letters Vol. II

To Hans E. Tiitsch

Dear Dr. Tiitsch, 23 February 1950

With regard to your question I must advise you that the only information I have at my disposal is what has appeared in the newspapers.

From this one can draw only speculative conclusions but nothing certain can be made out.

It is altogether possible that, through physio-moral torture, deprivation of sleep, systematic poisoning with an opium derivative or a similar toxin, a man can be demoralized and made so suggestible that he will do another’s will simply to avoid further torment.

Threatened with exquisite physical tortures, most of us would give in long beforehand and confess whatever was wanted.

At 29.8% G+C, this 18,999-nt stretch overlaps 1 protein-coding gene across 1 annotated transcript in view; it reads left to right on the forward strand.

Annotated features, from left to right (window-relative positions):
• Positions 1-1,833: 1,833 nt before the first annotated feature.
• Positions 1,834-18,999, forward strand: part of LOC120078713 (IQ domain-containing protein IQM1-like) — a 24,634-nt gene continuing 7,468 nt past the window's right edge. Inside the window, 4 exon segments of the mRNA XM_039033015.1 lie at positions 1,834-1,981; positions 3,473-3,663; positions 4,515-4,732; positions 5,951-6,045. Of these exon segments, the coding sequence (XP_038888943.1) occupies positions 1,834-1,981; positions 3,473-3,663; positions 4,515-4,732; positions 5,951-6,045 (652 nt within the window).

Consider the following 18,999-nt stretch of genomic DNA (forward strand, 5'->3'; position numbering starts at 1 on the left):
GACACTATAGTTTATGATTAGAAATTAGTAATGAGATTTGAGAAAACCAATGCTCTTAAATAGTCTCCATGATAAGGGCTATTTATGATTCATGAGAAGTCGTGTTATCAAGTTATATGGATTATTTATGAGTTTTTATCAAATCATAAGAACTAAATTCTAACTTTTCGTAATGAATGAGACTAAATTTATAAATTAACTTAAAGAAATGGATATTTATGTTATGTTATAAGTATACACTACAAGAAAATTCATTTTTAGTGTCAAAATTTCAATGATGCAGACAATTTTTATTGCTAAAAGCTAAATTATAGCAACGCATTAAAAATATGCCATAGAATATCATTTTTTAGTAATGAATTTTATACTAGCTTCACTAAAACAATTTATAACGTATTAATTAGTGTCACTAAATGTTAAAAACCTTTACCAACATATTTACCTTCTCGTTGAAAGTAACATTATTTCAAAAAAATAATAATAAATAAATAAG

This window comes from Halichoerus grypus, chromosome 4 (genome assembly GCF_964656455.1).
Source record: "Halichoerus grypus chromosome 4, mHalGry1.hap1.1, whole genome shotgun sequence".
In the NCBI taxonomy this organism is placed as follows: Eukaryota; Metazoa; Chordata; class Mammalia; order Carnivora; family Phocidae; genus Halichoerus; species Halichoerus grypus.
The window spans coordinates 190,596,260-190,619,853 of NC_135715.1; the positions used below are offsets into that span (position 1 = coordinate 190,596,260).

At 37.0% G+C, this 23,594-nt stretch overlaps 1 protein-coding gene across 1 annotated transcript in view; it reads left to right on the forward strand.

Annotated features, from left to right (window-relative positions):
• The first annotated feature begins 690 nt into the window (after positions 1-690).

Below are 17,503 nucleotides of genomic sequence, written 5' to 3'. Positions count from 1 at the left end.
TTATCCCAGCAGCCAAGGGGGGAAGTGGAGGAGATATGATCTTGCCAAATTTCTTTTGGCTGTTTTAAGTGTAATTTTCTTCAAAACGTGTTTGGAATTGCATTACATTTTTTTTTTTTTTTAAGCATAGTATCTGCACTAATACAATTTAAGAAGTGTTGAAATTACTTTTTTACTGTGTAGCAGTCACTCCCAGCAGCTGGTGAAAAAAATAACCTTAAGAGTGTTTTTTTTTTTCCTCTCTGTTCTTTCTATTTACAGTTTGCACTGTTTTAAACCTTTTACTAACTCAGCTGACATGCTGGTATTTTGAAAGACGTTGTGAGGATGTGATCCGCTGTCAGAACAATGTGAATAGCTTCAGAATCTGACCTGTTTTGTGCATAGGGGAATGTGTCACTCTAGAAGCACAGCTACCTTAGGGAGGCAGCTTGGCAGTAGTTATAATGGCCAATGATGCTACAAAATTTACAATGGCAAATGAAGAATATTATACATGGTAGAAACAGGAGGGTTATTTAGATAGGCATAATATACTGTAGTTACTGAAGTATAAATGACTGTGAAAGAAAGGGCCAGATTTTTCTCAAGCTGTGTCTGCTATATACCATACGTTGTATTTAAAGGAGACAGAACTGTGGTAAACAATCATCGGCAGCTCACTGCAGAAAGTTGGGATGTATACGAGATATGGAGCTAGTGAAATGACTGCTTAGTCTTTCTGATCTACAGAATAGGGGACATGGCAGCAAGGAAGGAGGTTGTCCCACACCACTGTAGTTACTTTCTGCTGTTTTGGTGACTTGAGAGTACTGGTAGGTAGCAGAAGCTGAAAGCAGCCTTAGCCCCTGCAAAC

Since we have not used torture for the last 150 years in our administration of justice, we are totally ignorant of the psychic effects of torture.

Only in the concentration camps have we been able to see what devastating effects torture has on the morale of the individual.

I don’t think one need envisage any specific chemical means as an explanation of the astonishing statements of the accused.

I would rather not write an article about it since, as you see, the question is undecided for me for lack of sufficient information.

Yours very truly,

C.G. Jung ~Carl Jung, Letters Vol. 1, Page 545.

Note: Foreign editor of the Neue Zurcher Zeitung, asked for a contribution on the psychological aspect of the Russian trials, in particular those in Budapest of the Englishman Edgar Sanders and the American Robert A. Vogeler.